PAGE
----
This nursery is really very simply furnished and yet has all the necessary requirements. It is colorful without being too vividly arresting, and gives the impression of being restful and comfortable. I am sure that its little occupant finds it a fine place in which to work and play. It must be jolly, too, when the day is over, to go to bed surrounded with pictures of Mother Goose rhymes and other well-known stories of fairies, animals and flowers.
In every house where there are children there should be a place for them to play without being interrupted and hampered by the expostulations of grown-ups. A mother of my acquaintance who lives in an apartment, and has two extremely lively children rather older than Elizabeth Anne—has solved the problem of a playroom for them by partitioning off a part of the sunroom for this purpose. Here she has had cupboards for toys and shallow shelves for books built in. There is also a long, low box with a lock and key in which the children keep costumes for dressing up as pirates or other wicked people. This box serves two purposes, for in addition to its legitimate use it also acts as a step to reach the high shelves. This mother says that there is nothing that boys like so much as a locked chest or box of their own. It suggests mystery, privacy and importance. A boy loves to take a key from his pocket and unlock his box of treasures before his admiring playmates. This pride of possession can be recommended as a positive cure for that universal malady, an inferiority complex.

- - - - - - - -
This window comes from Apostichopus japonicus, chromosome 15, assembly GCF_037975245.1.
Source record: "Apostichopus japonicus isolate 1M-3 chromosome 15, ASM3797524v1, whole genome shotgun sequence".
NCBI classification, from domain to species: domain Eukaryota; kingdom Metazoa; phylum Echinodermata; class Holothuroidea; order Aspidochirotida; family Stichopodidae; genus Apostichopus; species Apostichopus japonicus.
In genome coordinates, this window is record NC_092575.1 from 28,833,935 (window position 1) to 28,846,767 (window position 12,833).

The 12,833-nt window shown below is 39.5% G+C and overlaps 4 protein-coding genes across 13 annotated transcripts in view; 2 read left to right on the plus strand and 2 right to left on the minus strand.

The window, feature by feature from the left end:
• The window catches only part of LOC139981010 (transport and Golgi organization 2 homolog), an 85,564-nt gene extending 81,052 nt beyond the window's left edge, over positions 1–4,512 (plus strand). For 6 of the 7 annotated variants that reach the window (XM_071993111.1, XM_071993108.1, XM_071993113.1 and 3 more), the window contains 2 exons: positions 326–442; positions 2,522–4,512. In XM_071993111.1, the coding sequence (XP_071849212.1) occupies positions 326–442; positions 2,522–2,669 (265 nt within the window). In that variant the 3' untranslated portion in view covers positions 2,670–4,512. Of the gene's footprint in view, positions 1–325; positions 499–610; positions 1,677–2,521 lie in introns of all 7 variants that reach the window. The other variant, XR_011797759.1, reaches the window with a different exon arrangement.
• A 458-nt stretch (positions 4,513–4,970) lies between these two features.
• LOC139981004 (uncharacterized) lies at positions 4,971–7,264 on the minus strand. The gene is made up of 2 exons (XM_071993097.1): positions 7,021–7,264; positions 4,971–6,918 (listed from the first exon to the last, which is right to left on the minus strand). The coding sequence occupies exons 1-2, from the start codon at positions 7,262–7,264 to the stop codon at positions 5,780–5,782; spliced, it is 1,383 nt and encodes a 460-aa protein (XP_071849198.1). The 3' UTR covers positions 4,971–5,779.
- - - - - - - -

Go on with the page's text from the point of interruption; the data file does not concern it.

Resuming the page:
Washable Furnishings Preferable
A ROOM for children can be planned in a great many different ways according to one’s idea of childhood. The modern child realizes that the world he lives in is substantially the same as that of grown-ups, with only a minor difference in degree. It is advisable, therefore, in arranging his room to stress the points of contact between these two worlds rather than the points of difference. This is especially to be considered when one is designing a room that, like the one illustrated, will be at once a bedroom, a nursery and a playroom. This type of room can be an especially interesting one to do, for it puts all one’s ideas to the test of practicality.
An important point which should never be overlooked is that a room in which children are going to live should be easy to clean. Everything should be washable —floor covering, furniture and fabrics. If the furniture is upholstered, it should have removable slip covers. As a floor covering for children’s rooms, there is nothing so fine as linoleum, which to-day is very beautiful in color and design that it can lift any room out of the commonplace, and in addition is easy to keep clean and has splendid wearing powers. A great deal can also be done with ordinary oilcloth in a decorative way, as this formerly dull material has lately blossomed into beauty and is being used for curtains, cushion covers, table covers, and for other uses. It can be obtained in almost every color and combination of color, and its use offers great scope to the imagination.
It is when children are little that they use their home, love it, and store up the sweet memories by which they will remember it always. There is really no excuse in these times for not surrounding them with charm of color and design, and making their rooms a place in which they will delight to be. The ultimate test of the house in which they live is met if it so enters into their character and education that it becomes the most loved spot in the world.
The story you want is part of the Maclean’s Archives. To access it, log in here or sign up for your free 30-day trial.
Experience anything and everything Maclean's has ever published — over 3,500 issues and 150,000 articles, images and advertisements — since 1905. Browse on your own, or explore our curated collections and timely recommendations.WATCH THIS VIDEO for highlights of everything the Maclean's Archives has to offer.